It was very evident that she thought the sum a very moderate one, but I would not give her any more. She waited for the moment when I was getting into my carriage to beg me to give her another hundred ducats, and I said, in a low tone, that she should have a thousand if she would give me her daughter. She thought it over for a minute, and then said that she could not part with her.

"I know very well why," I answered; and drawing a watch from my fob I gave it to Sophie, embraced her, and went on my way. I arrived at Paris on February 10th, and took sumptuous apartments near the Rue Montorgueil.


I Meet With a Flattering Reception From My Patron--Madame D'Urfe's Infatuation--Madame X. C. V. And Her Family--Madame du Rumain

During my journey from the Hague to Paris, short as it was, I had plenty of opportunities for seeing that the mental qualities of my adopted son were by no means equal to his physical ones.

As I had said, the chief point which his mother had impressed on him was reserve, which she had instilled into him out of regard for her own interests. My readers will understand what I mean, but the child, in following his mother's instructions, had gone beyond the bounds of moderation; he possessed reserve, it is true, but he was also full of dissimulation, suspicion, and hypocrisy--a fine trio of deceit in one who was still a boy. He not only concealed what he knew, but he pretended to know that which he did not. His idea of the one quality necessary to success in life was an impenetrable reserve, and to obtain this he had accustomed himself to silence the dictates of his heart, and to say no word that had not been carefully weighed. Giving other people wrong impressions passed with him for discretion, and his soul being incapable of a generous thought, he seemed likely to pass through life without knowing what friendship meant.

Knowing that Madame d'Urfe counted on the boy for the accomplishment of her absurd hypostasis, and that the more mystery I made of his birth the more extravagant would be her fancies about it, I told the lad that if I introduced him to a lady who questioned him by himself about his birth, he was to be perfectly open with her.

On my arrival at Paris my first visit was to my patron, whom I found in grand company amongst whom I recognized the Venetian ambassador, who pretended not to know me.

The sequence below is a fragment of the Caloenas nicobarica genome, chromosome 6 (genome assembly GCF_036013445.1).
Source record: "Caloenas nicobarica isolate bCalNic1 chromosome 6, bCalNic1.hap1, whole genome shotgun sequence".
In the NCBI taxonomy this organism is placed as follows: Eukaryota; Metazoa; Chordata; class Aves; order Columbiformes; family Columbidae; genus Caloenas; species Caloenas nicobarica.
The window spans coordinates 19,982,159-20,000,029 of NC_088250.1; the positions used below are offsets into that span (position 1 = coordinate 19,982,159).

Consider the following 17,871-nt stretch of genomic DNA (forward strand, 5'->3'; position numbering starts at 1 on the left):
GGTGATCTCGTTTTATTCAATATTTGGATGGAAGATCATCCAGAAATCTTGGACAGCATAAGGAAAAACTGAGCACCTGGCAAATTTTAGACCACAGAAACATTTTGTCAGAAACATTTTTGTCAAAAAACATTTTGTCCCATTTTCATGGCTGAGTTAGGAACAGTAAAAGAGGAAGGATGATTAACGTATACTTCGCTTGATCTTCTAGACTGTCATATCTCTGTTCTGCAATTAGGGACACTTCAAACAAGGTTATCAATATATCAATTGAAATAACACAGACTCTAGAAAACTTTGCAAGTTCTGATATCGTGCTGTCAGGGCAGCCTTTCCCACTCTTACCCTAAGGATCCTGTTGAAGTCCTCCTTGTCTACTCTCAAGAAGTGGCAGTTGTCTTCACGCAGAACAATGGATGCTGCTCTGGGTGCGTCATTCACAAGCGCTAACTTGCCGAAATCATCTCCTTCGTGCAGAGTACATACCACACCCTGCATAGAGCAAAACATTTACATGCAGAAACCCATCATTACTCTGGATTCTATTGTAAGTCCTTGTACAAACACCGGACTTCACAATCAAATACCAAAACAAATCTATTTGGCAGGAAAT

"How long have you been in Paris?" said the minister, taking me by the hand.

"I have only just stepped out of my chaise."

"Then go to Versailles. You will find the Duc de Choiseul and the comptroller-general there. You have been wonderfully successful, go and get your meed of praise and come and see me afterwards. Tell the duke that Voltaire's appointment to be a gentleman-in-ordinary to the king is ready."

I was not going to start for Versailles at midday, but ministers in Paris are always talking in this style, as if Versailles were at the end of the street. Instead of going there, I went to see Madame d'Urfe.

She received me with the words that her genius had informed her that I should come to-day, and that she was delighted with the fulfilment of the prophecy.

"Corneman tells me that you have been doing wonders in Holland; but I see more in the matter than he does, as I am quite certain that you have taken over the twenty millions yourself. The funds have risen, and a hundred millions at least will be in circulation in the course of the next week. You must not be offended at my shabby present, for, of course, twelve thousand francs are nothing to you. You must look upon them as a little token of friendship."

"I am going to tell my servants to close all the doors, for I am too glad to see you not to want to have you all to myself."

A profound bow was the only reply I made to this flattering speech, and I saw her tremble with joy when I told her that I had brought a lad of twelve with me, whom I intended to place in the best school I could find that he might have a good education.

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